What to say about Walmart? By now we’ve all heard horror stories about the treatment of its employees. We’ve all people-watched (more gawked) as we’ve walked through Walmart’s many aisles. Yet many of us continue to go there because the prices are just too damn good. To the surprise of many, however, a small Idaho-based grocery chain has been successfully taking on Walmart’s pricing without all the bad that comes with it.
WinCo (short for Winning Company) has over 100 stores in the Western United States. The chain consistently provides lower prices than Walmart across the board. It does so by eliminating anything unnecessary. WinCo buys most of its products directly from suppliers instead of through middlemen. Their stores have little decoration, do not accept credit cards, and let customers bag their own groceries. The stores have little variety; it has very few brands per product, similar to Aldi—the German-American chain found mostly in the Midwest. And like Costco or Sam’s Club, but without the membership fees, the store features bulk food items.
These cost-cutting strategies and small sacrifices allow not only for cheaper prices but also happier employees. WinCo already has health insurance more expansive than what Obamacare demands, giving benefits to every employee that works 24 hours per week. Its retirement benefits are just as robust; over 400 employees from its 86 locations have seven-figure pensions. Together, these advantages have led Burt Flickinger III, an industry expert, to predict WinCo’s future dominance:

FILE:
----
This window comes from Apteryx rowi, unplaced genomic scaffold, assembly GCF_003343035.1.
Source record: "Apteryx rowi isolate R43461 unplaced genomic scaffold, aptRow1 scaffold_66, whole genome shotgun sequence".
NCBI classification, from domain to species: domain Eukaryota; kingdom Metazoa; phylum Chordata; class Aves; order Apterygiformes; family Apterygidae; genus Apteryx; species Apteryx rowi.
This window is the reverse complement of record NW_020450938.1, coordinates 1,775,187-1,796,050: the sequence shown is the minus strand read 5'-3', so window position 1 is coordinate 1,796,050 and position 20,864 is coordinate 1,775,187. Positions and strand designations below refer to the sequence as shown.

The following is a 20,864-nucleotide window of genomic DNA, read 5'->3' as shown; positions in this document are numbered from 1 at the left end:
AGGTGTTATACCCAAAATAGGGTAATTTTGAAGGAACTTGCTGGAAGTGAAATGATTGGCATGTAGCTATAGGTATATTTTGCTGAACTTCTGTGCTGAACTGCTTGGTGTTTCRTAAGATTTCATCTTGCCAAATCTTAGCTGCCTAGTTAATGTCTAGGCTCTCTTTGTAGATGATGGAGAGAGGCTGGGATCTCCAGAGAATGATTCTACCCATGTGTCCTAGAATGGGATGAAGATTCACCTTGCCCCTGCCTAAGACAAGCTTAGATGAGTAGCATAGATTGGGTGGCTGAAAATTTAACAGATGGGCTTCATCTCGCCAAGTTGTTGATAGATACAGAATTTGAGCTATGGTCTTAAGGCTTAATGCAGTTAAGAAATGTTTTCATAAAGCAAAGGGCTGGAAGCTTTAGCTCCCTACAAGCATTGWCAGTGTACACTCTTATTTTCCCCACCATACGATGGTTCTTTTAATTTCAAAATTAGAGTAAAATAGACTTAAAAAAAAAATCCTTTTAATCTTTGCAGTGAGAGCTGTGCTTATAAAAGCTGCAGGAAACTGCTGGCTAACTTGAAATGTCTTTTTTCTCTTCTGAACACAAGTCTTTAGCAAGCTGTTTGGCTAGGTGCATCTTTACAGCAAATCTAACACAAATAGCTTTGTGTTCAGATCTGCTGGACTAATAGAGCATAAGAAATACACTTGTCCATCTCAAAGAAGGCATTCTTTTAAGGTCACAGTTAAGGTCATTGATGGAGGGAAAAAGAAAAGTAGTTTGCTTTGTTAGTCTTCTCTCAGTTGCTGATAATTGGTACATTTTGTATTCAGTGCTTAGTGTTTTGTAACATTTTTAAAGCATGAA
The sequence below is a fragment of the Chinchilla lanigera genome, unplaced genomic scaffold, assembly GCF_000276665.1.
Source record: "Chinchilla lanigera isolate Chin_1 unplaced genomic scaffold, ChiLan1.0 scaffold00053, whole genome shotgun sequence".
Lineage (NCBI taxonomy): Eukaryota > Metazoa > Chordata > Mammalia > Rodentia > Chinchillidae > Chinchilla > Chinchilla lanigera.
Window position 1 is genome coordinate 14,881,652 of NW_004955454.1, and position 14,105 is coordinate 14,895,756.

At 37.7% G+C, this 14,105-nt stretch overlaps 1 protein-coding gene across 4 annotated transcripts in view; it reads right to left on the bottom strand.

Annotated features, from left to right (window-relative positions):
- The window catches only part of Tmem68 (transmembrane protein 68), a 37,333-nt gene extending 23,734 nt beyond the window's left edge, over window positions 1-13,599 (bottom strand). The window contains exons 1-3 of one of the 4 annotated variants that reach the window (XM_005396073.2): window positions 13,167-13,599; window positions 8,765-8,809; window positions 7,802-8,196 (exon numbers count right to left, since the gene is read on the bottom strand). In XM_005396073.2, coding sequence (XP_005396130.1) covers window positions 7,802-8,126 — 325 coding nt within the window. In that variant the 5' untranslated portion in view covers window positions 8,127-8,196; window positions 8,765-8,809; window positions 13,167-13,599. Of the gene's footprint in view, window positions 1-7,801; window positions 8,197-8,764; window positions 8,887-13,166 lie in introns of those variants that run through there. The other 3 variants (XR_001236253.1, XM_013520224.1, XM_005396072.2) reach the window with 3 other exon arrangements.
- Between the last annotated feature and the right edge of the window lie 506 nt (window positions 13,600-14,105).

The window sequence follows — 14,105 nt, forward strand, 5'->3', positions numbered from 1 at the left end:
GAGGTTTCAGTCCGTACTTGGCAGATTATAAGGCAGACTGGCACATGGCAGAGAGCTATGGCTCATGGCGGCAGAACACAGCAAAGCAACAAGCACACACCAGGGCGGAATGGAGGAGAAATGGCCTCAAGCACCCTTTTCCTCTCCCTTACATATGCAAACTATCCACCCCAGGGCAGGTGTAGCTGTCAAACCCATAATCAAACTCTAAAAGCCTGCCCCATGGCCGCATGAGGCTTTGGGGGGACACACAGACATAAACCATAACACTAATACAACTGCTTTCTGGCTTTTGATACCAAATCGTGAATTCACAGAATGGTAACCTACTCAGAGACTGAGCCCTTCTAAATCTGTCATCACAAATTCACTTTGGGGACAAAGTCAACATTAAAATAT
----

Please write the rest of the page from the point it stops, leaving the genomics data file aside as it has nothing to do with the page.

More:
“WinCo arguably may be the best retailer in the western U.S.,” Flickinger says while touring a WinCo store. “WinCo is really unstoppable at this point,” he goes on. “They’re Walmart’s worst nightmare.”
Flickinger’s analysis may seem a little premature. Walmart’s sheer immensity (largest retailer in the world, biggest private employer in the world, etc.) means it will continue to thrive for years, if only because of penetration and economies of scale. And no one can guarantee that WinCo’s business model would work on such a large scale. Furthermore, WinCo may not even want to compete with Walmart. The company’s owners keep a low profile and expand slowly. Its anticipated expansion into Texas, however, bodes well for future plans. Regardless of the size it ultimately grows to, hopefully WinCo a progressive response to Walmart’s dominance—slimming down features to keep prices low, rather than worker’s salaries and benefits.
For consumers and employees, you might call it a win-WinCo.
Below, a Los Angeles suburb celebrates the opening of a new WinCo chain.